The other day I spent hours working on an apricot thing that turned out terribly. It happens to everyone with a recipe blog: You get what you think is a great idea — in this case it was sugar-free vanilla apricot butter made in a slow cooker — and you launch into your preparations with tremendous enthusiasm, all the while writing the blog post in your head, describing how it felt to make it and how great it turned out. Then you get to the finished product and you’re like, wow, this really sucks.
A number of things went wrong with my slow-cooker butter; mostly it just cooked too long. The fruit darkened and caramelized in a an ugly, bitter way. I tried to rescue it at the end with some honey, but it was way too late. It was a sad end to five pounds of beautiful Blenheim apricots, for sure. And I felt pretty silly about the time I’d wasted describing it to you in my head.
That same day, however, my friend Gina had brought me two big boxes of apricots from a backyard tree. I don’t know what kind they were. The good kind. But they were starting to collapse on themselves, so I got right to breaking them down, cutting away bruised parts and setting aside clean halves to make another batch of Marisa’s Honeyed Apricots. (I have a case of those now, which I’ll use during the coming year to make jams like this Honey-Sweetened Apricot Blueberry Jam.)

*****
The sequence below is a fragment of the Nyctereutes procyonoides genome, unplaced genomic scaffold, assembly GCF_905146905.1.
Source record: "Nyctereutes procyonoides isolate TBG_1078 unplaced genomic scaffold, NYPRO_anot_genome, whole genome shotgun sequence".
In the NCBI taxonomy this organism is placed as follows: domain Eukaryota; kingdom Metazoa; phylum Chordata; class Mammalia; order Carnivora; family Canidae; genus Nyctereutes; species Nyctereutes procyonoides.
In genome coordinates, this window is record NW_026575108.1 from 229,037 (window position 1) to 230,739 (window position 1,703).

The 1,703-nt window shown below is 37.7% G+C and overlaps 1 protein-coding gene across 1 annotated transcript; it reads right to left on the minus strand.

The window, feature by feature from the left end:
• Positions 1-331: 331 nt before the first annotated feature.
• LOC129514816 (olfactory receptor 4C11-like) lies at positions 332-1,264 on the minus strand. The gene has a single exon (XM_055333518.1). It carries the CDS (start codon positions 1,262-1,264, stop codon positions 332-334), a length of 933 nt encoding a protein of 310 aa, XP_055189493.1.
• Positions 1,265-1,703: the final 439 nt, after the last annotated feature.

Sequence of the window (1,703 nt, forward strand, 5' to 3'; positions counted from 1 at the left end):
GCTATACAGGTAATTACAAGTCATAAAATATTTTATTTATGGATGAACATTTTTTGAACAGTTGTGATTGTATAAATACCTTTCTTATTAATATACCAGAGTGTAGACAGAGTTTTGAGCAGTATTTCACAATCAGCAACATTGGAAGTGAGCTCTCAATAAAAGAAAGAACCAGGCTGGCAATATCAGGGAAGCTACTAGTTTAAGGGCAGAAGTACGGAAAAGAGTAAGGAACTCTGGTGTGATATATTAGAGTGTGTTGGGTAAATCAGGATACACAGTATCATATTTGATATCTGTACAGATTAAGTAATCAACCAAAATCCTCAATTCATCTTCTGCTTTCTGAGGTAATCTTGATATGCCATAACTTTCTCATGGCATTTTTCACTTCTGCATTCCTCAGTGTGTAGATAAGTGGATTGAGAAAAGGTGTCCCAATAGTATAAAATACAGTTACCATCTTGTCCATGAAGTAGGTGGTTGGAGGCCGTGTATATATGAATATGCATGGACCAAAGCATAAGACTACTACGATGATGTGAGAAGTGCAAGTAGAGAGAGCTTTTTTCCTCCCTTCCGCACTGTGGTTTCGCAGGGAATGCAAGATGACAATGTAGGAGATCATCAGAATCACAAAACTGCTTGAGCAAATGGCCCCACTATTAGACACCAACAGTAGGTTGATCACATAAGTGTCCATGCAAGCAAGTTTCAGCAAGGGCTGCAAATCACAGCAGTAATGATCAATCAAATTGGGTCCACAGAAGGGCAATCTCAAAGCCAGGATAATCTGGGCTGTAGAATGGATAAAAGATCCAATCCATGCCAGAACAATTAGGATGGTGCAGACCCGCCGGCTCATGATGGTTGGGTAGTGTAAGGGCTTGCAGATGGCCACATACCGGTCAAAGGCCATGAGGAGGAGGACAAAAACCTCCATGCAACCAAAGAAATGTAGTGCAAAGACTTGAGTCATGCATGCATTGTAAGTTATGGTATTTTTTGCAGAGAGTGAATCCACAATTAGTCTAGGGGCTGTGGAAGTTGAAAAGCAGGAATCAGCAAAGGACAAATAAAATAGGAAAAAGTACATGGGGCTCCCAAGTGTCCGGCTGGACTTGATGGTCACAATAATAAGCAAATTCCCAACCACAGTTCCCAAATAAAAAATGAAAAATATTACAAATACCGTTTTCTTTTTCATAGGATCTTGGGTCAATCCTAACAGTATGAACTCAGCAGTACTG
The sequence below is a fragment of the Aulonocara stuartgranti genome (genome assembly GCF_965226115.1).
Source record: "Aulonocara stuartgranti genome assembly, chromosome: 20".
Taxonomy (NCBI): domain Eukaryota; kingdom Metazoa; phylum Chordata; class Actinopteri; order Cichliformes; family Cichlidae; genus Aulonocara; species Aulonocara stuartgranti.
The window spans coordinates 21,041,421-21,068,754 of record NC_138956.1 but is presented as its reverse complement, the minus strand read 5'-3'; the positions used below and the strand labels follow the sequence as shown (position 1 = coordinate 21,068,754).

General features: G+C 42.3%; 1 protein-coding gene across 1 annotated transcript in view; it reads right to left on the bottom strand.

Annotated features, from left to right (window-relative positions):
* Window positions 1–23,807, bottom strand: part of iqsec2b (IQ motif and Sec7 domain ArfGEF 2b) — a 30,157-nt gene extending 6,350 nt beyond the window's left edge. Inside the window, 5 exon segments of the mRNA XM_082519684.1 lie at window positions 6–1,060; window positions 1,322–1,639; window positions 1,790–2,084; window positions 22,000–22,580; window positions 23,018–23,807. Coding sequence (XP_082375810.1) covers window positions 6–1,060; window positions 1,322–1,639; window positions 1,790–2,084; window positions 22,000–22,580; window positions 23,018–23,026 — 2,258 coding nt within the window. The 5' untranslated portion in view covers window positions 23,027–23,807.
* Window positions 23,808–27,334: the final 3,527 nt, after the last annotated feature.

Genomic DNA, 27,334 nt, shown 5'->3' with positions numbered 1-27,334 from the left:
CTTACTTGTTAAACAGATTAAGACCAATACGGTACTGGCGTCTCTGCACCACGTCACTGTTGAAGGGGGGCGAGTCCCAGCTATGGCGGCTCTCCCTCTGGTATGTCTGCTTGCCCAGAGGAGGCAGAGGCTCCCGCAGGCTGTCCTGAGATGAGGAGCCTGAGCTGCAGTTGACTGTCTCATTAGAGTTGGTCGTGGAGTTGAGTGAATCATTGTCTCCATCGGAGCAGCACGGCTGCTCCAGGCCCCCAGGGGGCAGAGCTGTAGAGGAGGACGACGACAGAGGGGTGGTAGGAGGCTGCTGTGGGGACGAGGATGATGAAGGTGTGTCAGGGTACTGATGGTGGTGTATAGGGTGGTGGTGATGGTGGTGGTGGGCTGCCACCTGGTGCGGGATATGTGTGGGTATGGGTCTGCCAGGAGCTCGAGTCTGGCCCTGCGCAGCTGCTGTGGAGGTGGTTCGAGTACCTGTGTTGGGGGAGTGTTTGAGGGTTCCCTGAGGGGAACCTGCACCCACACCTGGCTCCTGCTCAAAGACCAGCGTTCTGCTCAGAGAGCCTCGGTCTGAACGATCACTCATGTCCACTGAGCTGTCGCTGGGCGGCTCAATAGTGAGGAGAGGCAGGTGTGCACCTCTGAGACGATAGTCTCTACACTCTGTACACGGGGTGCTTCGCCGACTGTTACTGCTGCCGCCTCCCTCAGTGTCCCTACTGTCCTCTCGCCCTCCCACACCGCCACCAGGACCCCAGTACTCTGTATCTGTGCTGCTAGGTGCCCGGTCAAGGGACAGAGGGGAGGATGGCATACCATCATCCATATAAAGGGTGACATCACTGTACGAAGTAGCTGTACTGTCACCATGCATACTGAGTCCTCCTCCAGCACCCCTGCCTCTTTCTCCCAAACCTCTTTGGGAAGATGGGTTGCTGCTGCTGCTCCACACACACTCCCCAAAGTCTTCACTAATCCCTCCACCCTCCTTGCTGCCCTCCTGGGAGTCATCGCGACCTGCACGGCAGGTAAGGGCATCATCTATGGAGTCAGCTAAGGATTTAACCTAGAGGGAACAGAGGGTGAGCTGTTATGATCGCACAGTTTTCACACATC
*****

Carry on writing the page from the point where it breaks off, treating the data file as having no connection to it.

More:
Because I ran out of regular pint jars in the middle of all that, I had some fruit and honey syrup left over. So, after taking all day to make something godawful, I dropped those leftovers in a pot and made something perfect in twenty minutes. This is crazy easy to prepare and it’s one of those things worth eating straight from the jar.
Honey-Sweetened Apricot Jam
Makes about two cups
1 1/4 pounds pitted, quartered apricots (weight after pitting)
1/2 cup filtered water
1/4 cup wildflower honey
1 teaspoon fresh-squeezed lemon juice
Combine the water and honey in a medium saucepot and bring to a simmer to make syrup. Add the apricots and lemon juice and cook over medium heat, stirring frequently to prevent sticking or scorching. (Turn down the heat if necessary.) The jam is ready when it starts to mound up and your spoon leaves a clear track across the bottom of the pot. As mentioned, mine took about 20 minutes. It’s a tiny batch, so just jar it and store it in the fridge. Without sugar, it probably won’t last for more than a couple of weeks, but I don’t know for sure because mine was eaten up within a few days.
Here’s the first apricot picked from my own tree. It took three years! She says, “So what? Aren’t I worth it?”